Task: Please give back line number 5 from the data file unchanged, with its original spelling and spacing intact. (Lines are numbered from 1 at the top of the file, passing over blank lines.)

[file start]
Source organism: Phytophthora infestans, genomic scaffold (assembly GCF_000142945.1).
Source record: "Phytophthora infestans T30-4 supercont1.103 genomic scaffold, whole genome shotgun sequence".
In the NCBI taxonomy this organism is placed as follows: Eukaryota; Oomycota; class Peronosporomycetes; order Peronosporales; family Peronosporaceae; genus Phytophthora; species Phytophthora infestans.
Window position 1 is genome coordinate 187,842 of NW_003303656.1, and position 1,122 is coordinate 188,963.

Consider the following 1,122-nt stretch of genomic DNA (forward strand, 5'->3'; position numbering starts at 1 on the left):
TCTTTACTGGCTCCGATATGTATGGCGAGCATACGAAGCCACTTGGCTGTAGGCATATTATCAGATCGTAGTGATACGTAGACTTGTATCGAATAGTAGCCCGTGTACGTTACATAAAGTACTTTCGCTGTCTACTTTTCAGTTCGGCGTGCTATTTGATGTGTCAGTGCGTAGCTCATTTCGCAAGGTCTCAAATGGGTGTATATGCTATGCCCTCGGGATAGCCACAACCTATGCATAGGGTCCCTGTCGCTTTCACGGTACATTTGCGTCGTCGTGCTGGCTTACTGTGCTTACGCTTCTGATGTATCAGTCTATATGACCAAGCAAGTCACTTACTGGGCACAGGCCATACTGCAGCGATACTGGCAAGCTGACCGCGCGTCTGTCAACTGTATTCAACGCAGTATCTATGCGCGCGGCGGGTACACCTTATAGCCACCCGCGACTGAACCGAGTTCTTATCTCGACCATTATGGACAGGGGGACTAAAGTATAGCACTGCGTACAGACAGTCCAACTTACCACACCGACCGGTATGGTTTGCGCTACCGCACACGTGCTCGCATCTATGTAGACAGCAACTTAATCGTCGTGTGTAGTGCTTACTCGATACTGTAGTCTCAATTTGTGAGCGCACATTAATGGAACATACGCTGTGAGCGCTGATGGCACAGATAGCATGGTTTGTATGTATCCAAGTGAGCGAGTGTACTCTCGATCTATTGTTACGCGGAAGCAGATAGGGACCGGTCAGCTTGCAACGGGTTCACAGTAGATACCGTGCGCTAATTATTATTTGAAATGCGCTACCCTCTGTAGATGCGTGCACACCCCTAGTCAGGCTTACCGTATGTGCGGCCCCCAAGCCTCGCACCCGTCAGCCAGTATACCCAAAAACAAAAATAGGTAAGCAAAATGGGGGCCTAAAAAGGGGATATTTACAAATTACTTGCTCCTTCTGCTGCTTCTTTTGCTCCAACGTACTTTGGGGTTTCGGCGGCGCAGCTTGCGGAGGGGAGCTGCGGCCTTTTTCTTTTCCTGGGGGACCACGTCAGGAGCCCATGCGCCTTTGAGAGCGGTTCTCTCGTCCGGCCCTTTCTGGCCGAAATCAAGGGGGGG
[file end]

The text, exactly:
Consider the following 1,122-nt stretch of genomic DNA (forward strand, 5'->3'; position numbering starts at 1 on the left):